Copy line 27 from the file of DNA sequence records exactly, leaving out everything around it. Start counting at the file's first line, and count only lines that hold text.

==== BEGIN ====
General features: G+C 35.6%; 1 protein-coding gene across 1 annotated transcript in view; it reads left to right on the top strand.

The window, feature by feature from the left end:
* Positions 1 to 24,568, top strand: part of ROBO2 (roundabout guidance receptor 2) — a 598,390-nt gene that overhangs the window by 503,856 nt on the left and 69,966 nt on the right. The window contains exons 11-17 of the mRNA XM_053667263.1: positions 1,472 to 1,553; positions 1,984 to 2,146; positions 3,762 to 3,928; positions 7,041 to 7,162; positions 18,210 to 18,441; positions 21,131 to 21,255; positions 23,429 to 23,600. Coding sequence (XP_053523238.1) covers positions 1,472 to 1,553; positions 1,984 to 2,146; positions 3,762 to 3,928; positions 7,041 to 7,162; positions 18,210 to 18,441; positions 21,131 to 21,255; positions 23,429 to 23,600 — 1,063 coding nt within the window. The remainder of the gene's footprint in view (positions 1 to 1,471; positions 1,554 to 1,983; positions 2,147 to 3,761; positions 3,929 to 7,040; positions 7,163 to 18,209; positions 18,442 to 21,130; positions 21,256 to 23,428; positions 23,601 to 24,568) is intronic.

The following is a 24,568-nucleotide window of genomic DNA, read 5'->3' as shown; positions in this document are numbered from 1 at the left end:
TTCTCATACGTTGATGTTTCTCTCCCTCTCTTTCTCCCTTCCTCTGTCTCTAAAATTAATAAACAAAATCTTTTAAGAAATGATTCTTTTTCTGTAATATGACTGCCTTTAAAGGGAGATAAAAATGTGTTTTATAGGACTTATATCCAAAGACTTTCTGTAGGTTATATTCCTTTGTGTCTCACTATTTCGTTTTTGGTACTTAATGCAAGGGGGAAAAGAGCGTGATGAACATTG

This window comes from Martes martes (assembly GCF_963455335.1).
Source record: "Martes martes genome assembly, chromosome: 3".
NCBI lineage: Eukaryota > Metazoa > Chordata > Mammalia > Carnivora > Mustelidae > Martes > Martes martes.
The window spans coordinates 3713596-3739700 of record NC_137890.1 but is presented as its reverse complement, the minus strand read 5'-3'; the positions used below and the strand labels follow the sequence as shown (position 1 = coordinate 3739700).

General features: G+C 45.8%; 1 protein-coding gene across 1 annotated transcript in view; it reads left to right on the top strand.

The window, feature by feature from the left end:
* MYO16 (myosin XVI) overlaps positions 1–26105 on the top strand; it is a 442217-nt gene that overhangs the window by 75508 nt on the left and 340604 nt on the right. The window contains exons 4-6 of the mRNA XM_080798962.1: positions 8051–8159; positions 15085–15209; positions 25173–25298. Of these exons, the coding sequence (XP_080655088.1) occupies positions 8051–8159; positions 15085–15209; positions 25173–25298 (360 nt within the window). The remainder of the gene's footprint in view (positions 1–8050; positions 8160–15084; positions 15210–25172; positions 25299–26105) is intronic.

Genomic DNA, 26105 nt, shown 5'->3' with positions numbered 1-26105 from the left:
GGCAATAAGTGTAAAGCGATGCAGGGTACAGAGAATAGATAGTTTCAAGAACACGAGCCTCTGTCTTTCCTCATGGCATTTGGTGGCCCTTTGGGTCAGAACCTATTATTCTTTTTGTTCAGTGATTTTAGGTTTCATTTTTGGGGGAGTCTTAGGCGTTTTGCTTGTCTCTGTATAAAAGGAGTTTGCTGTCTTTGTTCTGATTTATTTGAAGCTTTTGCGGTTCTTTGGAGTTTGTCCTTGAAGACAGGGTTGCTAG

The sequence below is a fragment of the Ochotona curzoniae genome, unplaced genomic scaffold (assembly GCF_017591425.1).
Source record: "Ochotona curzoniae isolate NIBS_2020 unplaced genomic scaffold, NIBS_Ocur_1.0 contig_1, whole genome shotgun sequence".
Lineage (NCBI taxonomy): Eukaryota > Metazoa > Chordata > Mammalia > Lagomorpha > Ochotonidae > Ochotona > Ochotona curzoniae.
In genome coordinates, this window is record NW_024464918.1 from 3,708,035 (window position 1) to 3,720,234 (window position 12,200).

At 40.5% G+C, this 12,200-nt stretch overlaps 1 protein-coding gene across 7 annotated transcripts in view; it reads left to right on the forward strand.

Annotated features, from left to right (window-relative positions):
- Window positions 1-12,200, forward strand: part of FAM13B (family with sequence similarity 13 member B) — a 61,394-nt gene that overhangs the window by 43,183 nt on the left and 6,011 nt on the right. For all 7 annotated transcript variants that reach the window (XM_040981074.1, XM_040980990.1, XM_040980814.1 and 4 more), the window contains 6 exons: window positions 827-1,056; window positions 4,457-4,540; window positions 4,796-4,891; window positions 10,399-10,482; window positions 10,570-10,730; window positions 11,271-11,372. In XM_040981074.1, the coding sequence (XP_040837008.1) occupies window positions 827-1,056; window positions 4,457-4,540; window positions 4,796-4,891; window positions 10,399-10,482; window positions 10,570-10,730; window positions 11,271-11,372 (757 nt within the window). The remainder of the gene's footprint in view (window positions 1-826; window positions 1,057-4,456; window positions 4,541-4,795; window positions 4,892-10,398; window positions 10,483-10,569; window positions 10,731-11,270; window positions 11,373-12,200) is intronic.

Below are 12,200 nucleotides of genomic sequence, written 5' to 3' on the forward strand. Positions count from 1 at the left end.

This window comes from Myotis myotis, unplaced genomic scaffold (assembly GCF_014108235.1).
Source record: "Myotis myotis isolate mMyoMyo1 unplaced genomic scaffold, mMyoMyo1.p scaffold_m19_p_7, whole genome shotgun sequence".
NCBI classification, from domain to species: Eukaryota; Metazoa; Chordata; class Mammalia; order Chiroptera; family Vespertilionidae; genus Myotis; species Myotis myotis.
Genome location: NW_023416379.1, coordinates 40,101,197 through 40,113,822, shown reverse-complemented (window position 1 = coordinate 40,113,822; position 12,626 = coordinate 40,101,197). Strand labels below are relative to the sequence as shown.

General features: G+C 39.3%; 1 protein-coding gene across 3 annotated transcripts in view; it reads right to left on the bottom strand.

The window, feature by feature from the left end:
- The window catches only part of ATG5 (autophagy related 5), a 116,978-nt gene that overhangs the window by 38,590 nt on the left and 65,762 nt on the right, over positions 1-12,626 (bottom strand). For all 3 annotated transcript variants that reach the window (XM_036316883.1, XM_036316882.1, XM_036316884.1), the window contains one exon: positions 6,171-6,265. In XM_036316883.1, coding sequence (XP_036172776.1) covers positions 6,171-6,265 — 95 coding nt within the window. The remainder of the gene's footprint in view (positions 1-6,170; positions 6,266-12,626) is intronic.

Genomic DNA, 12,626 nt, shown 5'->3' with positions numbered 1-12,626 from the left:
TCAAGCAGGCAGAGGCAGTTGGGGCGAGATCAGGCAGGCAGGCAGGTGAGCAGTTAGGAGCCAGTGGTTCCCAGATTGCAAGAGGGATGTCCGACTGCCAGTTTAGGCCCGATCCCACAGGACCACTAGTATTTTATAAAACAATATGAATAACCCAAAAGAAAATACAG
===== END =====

General features: G+C 39.3%; 1 protein-coding gene across 3 annotated transcripts in view; it reads right to left on the bottom strand.